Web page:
You can go on what Epstein said when he signed Lackey:

    "When you enter into free agency from the team side, you want to try and manage the commitments as best you can, and obviously, you always want shorter deals, you always try to get the best deal you can for your club," Epstein said. "John's someone, with his track record and his consistency, who has put himself in a position to deserve a contract like this."

    "Watching him from across the field, we've always seen him as a big-game pitcher, a top-of-the-rotation guy and a really tough competitor, but we never really thought he'd be interested in Boston," Epstein said Wednesday at Lackey's introductory news conference. "I guess it's one of those things, when you play across the field from someone, you just kind of see them as the opposition and that's it. [Hilliard] said John's really serious about Boston, he wants to win, he loves how every game in Boston is like a playoff game, he can really see himself there. That got our attention in a hurry."


     
  18. You have chosen to ignore posts from moonslav59. Show moonslav59's posts

    Re: A Realistic Look at 2011: Part III

    How the hell do you or Katz know how Theo perceived Lackey?
    This Angel's "ace" averaged 14 wins a year/3.88 ERA in a pitcher's venue for a winning franchise. Some ace!

    Lackey became a full season starter in 2003 for LA. It took him a couple of years to become "the ace" or co-ace of the Angels.

    2003: LAA was 77-85
    Washburn and Lackey had losing records, but Ramon Ortiz was 16-13 with an ERA over a half run higher than Washburn and Lackey. Sele and Appier had 5.50+ ERAs.
    Lackey had a 95 ERA+

    2004: 92-70
    Lackey was 14-13  4.67. (123 ERA+) Team went 16-16 in his starts
    Colon was   18-12  5.01.
    K. Escobar   11-12  3.93
    Washburn    11-8    4.64 (jusy 149 IP)
    Sele was      9-4     5.05

    Hard to pick an "ace" out of those 2 years combined, but starting in 2005, Lackey was arguably the 2nd best starter LA had for the next 5 years combined.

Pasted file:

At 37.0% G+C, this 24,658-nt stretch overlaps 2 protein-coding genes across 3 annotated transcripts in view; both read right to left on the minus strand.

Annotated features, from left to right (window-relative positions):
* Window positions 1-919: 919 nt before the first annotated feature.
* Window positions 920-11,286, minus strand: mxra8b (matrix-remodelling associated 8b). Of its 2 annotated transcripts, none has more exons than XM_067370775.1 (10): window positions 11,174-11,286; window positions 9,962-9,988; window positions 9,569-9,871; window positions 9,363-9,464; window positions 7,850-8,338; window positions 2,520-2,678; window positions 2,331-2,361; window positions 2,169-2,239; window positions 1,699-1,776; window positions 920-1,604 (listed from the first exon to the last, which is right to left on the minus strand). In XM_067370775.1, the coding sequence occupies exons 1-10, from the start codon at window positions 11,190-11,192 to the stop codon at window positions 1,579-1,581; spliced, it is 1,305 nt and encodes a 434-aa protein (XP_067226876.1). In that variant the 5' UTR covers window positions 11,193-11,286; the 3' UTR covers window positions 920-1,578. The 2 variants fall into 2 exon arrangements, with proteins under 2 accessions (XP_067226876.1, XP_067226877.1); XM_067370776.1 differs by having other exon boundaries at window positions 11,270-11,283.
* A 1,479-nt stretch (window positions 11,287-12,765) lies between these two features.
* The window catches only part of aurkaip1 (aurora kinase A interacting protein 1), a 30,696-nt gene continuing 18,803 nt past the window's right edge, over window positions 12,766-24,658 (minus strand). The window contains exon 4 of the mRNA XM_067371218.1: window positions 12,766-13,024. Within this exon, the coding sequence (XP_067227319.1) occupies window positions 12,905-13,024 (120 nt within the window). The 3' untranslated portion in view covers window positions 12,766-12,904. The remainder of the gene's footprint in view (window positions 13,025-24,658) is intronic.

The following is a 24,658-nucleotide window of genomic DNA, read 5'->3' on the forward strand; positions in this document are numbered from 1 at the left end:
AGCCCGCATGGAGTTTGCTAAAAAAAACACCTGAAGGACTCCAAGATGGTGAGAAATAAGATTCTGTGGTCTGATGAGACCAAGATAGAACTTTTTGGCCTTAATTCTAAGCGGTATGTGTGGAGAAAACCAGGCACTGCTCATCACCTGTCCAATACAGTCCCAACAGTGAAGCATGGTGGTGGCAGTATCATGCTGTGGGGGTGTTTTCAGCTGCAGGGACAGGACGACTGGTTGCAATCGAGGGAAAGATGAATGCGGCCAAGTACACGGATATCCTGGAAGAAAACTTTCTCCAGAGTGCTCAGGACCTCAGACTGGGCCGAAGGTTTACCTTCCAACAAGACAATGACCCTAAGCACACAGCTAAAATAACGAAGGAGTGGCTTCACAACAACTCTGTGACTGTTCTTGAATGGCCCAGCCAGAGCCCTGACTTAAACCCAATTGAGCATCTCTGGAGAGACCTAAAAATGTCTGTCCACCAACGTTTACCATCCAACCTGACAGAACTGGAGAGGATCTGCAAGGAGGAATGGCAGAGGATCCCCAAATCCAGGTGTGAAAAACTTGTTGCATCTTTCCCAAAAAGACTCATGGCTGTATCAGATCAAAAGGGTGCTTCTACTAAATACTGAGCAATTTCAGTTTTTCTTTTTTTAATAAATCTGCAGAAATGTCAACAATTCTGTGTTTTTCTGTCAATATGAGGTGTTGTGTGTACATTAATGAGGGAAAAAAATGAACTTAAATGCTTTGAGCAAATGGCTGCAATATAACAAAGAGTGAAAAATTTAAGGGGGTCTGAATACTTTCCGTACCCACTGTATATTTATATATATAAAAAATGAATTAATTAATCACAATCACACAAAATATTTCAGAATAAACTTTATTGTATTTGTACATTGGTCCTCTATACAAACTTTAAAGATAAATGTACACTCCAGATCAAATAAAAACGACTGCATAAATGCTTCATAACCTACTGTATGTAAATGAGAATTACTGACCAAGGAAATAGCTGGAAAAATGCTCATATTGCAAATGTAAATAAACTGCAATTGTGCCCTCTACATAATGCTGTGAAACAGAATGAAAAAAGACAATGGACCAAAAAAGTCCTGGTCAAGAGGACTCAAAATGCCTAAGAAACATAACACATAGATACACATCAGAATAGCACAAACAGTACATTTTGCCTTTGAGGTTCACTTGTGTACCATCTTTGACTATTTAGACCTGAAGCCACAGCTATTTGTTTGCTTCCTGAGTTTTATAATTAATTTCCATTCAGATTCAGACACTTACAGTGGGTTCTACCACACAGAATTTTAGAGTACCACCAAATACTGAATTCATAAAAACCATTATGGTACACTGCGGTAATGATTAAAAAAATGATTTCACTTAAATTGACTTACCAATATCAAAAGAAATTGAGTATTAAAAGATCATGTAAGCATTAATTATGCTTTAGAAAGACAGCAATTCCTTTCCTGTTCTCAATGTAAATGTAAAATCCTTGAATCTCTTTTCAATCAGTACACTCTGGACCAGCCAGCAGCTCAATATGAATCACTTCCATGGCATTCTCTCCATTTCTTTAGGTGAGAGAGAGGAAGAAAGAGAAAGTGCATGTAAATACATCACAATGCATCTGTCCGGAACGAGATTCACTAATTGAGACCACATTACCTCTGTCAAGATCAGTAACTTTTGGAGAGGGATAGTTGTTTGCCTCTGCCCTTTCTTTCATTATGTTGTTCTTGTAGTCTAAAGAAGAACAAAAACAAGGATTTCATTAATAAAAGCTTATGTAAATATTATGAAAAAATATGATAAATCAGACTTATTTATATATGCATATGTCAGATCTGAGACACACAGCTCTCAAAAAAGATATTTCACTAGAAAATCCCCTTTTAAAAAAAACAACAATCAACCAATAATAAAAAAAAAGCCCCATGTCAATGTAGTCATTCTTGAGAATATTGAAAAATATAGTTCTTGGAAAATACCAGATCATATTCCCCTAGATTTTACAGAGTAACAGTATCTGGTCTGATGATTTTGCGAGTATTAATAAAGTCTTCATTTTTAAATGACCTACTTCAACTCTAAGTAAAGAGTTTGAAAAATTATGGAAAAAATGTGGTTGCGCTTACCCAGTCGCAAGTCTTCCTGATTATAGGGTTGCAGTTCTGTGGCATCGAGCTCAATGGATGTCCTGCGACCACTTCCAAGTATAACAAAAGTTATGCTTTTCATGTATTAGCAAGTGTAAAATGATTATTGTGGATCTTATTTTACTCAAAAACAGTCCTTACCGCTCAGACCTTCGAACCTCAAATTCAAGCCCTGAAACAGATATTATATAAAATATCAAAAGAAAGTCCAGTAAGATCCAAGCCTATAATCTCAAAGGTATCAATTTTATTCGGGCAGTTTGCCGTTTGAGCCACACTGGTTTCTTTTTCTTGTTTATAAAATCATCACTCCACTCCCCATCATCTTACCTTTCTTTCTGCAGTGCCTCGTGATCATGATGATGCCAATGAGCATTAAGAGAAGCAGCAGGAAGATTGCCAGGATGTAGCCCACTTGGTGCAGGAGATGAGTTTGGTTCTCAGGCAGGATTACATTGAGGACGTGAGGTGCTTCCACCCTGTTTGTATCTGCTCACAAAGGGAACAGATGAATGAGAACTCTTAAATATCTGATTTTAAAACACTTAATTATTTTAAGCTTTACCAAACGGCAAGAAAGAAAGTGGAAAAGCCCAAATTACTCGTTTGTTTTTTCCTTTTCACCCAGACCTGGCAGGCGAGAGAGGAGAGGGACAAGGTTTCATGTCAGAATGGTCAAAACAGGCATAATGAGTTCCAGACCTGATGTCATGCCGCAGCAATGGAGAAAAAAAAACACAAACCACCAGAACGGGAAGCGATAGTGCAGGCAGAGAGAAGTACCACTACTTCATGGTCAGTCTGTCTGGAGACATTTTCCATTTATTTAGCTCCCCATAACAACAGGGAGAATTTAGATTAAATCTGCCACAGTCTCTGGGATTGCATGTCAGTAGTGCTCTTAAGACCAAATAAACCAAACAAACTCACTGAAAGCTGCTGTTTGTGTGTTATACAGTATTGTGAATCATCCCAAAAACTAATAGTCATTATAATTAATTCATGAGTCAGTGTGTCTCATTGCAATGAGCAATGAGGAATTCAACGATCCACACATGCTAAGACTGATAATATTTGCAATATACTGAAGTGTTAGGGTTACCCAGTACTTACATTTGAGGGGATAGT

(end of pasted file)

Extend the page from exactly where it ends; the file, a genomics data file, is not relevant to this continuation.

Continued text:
2005: 95-67 (in order of most IP)
    Colon   21-8  3.48
    Lackey 14-5  3.44 (123 ERA+) Angels went 22-11 in his starts)
    Byrd     12-11 3.74
    Washb   8-8   3.20
    E. Sant  12-8  4.65

    2006: 89-73
    Lackey  13-11  3.56 (129 ERA+)  Angels went 19-14 in his starts
    E. Sant  16-8    4.28
    Escobar 11-14  3.61
    Weaver  11-2   2.56

    2007: 94-68
    Lack  19-9  3.01  (150 ERA+)  Angels went 23-10 in his starts
    Esco  18-7  3,40
    Weav 13-7 3.91
    E. San 7-14 5.76

    2008: 100-62
    Sant  16-7  3.49
    Saun 17-7  3.41
    Garl   14-8  4.90
    Weav 11-10 4.33
    Lack  12-5   3.75  (119 ERA+) Angels 15-9

    2009: 97-65
    Weav  16-8  3.75
    Saun   16-7  4.60
    Lack    11-8  3.83 (115 ERA+) Angels 14-13
    Sant    8-8   5.03

    The Angels have had some pretty good offensive teams over Lackey's years there:
    Runs scored 2003>2009
    736, 836, 761, 766, 822, 765, and 883

    It's easy to say Colon was the ace from 2003-2005 and Weaver from 2006-2009.

    2005-2009, the Angels went 93- 57 in his starts.
    He was the 1-2 starter on a team with several very good pitchers, even with park adjustments, and a good run support offense.

    I still think (yes, nobody knows what Theo expected)Theo expected better than a team record 26-27 in his starts since coming here. I still think he expected better than a 4.99 ERA. I think Theo expected than a 1.461 WHIP. Forget the salary: go by team record then: 26-27.
     

     
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    Re: A Realistic Look at 2011: Part III

    NOBODY in the industry pays $16M a year for 5 years for 5 years of what Lackey did last year, let alone the misarable stretches he has had this year. 

    Well, AJ Burnett is giving him a run for "the money".

    Lackey: 23-19  4.99  1.461  (Team 26-27)
    Burnett: 31-33 4.52  1.412 (Team  44-44)

    They both make about the same.